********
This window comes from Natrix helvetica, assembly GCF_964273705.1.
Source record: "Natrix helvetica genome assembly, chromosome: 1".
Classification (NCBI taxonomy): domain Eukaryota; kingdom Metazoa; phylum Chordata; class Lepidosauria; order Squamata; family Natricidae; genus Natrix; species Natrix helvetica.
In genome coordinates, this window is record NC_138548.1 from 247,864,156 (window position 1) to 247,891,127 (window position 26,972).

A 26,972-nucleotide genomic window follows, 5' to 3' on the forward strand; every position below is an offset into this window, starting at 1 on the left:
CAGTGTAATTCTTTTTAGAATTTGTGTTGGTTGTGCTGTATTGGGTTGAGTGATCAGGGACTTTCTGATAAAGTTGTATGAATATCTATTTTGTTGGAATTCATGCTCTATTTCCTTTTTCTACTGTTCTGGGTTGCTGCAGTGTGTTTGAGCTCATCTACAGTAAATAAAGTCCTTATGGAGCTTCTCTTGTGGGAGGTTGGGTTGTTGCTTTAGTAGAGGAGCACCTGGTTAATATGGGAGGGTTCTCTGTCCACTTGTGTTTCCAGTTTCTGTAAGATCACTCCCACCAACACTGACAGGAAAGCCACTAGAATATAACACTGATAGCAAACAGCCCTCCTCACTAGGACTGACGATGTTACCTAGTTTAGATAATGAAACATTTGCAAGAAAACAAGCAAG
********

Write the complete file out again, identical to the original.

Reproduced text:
This window comes from Natrix helvetica, assembly GCF_964273705.1.
Source record: "Natrix helvetica genome assembly, chromosome: 1".
Classification (NCBI taxonomy): domain Eukaryota; kingdom Metazoa; phylum Chordata; class Lepidosauria; order Squamata; family Natricidae; genus Natrix; species Natrix helvetica.
In genome coordinates, this window is record NC_138548.1 from 247,864,156 (window position 1) to 247,891,127 (window position 26,972).

A 26,972-nucleotide genomic window follows, 5' to 3' on the forward strand; every position below is an offset into this window, starting at 1 on the left:
CAGTGTAATTCTTTTTAGAATTTGTGTTGGTTGTGCTGTATTGGGTTGAGTGATCAGGGACTTTCTGATAAAGTTGTATGAATATCTATTTTGTTGGAATTCATGCTCTATTTCCTTTTTCTACTGTTCTGGGTTGCTGCAGTGTGTTTGAGCTCATCTACAGTAAATAAAGTCCTTATGGAGCTTCTCTTGTGGGAGGTTGGGTTGTTGCTTTAGTAGAGGAGCACCTGGTTAATATGGGAGGGTTCTCTGTCCACTTGTGTTTCCAGTTTCTGTAAGATCACTCCCACCAACACTGACAGGAAAGCCACTAGAATATAACACTGATAGCAAACAGCCCTCCTCACTAGGACTGACGATGTTACCTAGTTTAGATAATGAAACATTTGCAAGAAAACAAGCAAG